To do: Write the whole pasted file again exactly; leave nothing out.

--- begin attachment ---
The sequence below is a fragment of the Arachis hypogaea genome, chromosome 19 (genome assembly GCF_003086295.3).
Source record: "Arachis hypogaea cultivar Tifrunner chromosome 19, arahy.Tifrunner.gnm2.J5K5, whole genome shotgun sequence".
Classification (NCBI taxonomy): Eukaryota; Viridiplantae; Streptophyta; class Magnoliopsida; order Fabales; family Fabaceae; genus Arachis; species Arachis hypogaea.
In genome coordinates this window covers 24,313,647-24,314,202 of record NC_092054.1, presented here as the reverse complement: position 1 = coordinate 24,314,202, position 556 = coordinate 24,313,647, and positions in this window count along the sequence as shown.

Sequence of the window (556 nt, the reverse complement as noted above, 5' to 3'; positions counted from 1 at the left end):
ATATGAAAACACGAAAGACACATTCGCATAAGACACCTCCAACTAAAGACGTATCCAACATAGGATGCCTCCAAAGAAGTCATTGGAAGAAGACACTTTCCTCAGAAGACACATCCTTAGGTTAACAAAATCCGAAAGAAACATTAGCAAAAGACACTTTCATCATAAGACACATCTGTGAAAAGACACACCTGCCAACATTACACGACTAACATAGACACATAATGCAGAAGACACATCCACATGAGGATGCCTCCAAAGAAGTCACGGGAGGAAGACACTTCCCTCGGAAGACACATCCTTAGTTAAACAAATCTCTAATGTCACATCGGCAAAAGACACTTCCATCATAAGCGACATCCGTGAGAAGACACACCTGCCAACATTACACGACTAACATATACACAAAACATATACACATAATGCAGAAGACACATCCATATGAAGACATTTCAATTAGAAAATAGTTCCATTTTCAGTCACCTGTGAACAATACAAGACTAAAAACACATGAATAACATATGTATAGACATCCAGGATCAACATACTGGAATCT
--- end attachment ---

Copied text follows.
The sequence below is a fragment of the Arachis hypogaea genome, chromosome 19 (genome assembly GCF_003086295.3).
Source record: "Arachis hypogaea cultivar Tifrunner chromosome 19, arahy.Tifrunner.gnm2.J5K5, whole genome shotgun sequence".
Classification (NCBI taxonomy): Eukaryota; Viridiplantae; Streptophyta; class Magnoliopsida; order Fabales; family Fabaceae; genus Arachis; species Arachis hypogaea.
In genome coordinates this window covers 24,313,647-24,314,202 of record NC_092054.1, presented here as the reverse complement: position 1 = coordinate 24,314,202, position 556 = coordinate 24,313,647, and positions in this window count along the sequence as shown.

Sequence of the window (556 nt, the reverse complement as noted above, 5' to 3'; positions counted from 1 at the left end):
ATATGAAAACACGAAAGACACATTCGCATAAGACACCTCCAACTAAAGACGTATCCAACATAGGATGCCTCCAAAGAAGTCATTGGAAGAAGACACTTTCCTCAGAAGACACATCCTTAGGTTAACAAAATCCGAAAGAAACATTAGCAAAAGACACTTTCATCATAAGACACATCTGTGAAAAGACACACCTGCCAACATTACACGACTAACATAGACACATAATGCAGAAGACACATCCACATGAGGATGCCTCCAAAGAAGTCACGGGAGGAAGACACTTCCCTCGGAAGACACATCCTTAGTTAAACAAATCTCTAATGTCACATCGGCAAAAGACACTTCCATCATAAGCGACATCCGTGAGAAGACACACCTGCCAACATTACACGACTAACATATACACAAAACATATACACATAATGCAGAAGACACATCCATATGAAGACATTTCAATTAGAAAATAGTTCCATTTTCAGTCACCTGTGAACAATACAAGACTAAAAACACATGAATAACATATGTATAGACATCCAGGATCAACATACTGGAATCT